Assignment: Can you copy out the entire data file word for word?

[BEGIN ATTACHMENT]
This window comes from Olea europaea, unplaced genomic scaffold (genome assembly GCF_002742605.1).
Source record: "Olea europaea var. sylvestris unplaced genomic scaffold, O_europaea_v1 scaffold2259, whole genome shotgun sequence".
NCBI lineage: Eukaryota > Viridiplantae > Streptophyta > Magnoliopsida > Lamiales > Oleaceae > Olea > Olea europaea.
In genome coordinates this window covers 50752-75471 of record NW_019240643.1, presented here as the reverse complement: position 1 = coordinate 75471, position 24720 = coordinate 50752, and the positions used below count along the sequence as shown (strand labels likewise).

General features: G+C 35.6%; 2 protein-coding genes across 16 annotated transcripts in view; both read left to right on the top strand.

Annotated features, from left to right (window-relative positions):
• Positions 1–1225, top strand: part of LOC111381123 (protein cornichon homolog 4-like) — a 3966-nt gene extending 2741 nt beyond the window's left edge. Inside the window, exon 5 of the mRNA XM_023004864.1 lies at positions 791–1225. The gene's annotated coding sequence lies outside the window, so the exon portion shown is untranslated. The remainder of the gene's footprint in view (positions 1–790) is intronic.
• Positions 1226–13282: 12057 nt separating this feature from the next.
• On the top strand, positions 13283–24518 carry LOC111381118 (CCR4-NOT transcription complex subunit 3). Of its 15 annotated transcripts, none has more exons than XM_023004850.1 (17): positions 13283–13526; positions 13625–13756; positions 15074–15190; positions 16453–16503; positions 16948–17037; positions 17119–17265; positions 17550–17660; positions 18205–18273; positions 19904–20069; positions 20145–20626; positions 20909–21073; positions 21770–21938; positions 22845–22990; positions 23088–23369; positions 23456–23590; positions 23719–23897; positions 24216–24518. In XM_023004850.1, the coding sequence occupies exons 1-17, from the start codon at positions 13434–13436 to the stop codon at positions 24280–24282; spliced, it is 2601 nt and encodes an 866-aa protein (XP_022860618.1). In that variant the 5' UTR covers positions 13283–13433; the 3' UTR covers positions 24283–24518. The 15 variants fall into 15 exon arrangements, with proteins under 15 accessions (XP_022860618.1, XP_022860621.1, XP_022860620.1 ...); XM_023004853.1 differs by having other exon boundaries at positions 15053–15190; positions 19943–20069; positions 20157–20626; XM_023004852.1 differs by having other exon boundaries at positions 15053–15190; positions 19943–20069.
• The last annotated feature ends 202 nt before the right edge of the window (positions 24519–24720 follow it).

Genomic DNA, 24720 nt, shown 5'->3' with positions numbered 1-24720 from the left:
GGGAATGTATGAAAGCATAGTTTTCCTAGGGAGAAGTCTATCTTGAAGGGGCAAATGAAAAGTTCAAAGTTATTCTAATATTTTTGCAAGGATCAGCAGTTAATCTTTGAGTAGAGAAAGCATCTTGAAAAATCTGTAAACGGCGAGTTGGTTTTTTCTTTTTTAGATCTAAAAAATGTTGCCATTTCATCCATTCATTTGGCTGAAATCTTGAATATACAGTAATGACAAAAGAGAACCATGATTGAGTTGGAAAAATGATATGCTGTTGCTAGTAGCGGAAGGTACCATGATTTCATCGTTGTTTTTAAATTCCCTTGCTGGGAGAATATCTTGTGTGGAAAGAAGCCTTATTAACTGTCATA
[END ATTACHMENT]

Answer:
This window comes from Olea europaea, unplaced genomic scaffold (genome assembly GCF_002742605.1).
Source record: "Olea europaea var. sylvestris unplaced genomic scaffold, O_europaea_v1 scaffold2259, whole genome shotgun sequence".
NCBI lineage: Eukaryota > Viridiplantae > Streptophyta > Magnoliopsida > Lamiales > Oleaceae > Olea > Olea europaea.
In genome coordinates this window covers 50752-75471 of record NW_019240643.1, presented here as the reverse complement: position 1 = coordinate 75471, position 24720 = coordinate 50752, and the positions used below count along the sequence as shown (strand labels likewise).

General features: G+C 35.6%; 2 protein-coding genes across 16 annotated transcripts in view; both read left to right on the top strand.

Annotated features, from left to right (window-relative positions):
• Positions 1–1225, top strand: part of LOC111381123 (protein cornichon homolog 4-like) — a 3966-nt gene extending 2741 nt beyond the window's left edge. Inside the window, exon 5 of the mRNA XM_023004864.1 lies at positions 791–1225. The gene's annotated coding sequence lies outside the window, so the exon portion shown is untranslated. The remainder of the gene's footprint in view (positions 1–790) is intronic.
• Positions 1226–13282: 12057 nt separating this feature from the next.
• On the top strand, positions 13283–24518 carry LOC111381118 (CCR4-NOT transcription complex subunit 3). Of its 15 annotated transcripts, none has more exons than XM_023004850.1 (17): positions 13283–13526; positions 13625–13756; positions 15074–15190; positions 16453–16503; positions 16948–17037; positions 17119–17265; positions 17550–17660; positions 18205–18273; positions 19904–20069; positions 20145–20626; positions 20909–21073; positions 21770–21938; positions 22845–22990; positions 23088–23369; positions 23456–23590; positions 23719–23897; positions 24216–24518. In XM_023004850.1, the coding sequence occupies exons 1-17, from the start codon at positions 13434–13436 to the stop codon at positions 24280–24282; spliced, it is 2601 nt and encodes an 866-aa protein (XP_022860618.1). In that variant the 5' UTR covers positions 13283–13433; the 3' UTR covers positions 24283–24518. The 15 variants fall into 15 exon arrangements, with proteins under 15 accessions (XP_022860618.1, XP_022860621.1, XP_022860620.1 ...); XM_023004853.1 differs by having other exon boundaries at positions 15053–15190; positions 19943–20069; positions 20157–20626; XM_023004852.1 differs by having other exon boundaries at positions 15053–15190; positions 19943–20069.
• The last annotated feature ends 202 nt before the right edge of the window (positions 24519–24720 follow it).

Genomic DNA, 24720 nt, shown 5'->3' with positions numbered 1-24720 from the left:
GGGAATGTATGAAAGCATAGTTTTCCTAGGGAGAAGTCTATCTTGAAGGGGCAAATGAAAAGTTCAAAGTTATTCTAATATTTTTGCAAGGATCAGCAGTTAATCTTTGAGTAGAGAAAGCATCTTGAAAAATCTGTAAACGGCGAGTTGGTTTTTTCTTTTTTAGATCTAAAAAATGTTGCCATTTCATCCATTCATTTGGCTGAAATCTTGAATATACAGTAATGACAAAAGAGAACCATGATTGAGTTGGAAAAATGATATGCTGTTGCTAGTAGCGGAAGGTACCATGATTTCATCGTTGTTTTTAAATTCCCTTGCTGGGAGAATATCTTGTGTGGAAAGAAGCCTTATTAACTGTCATA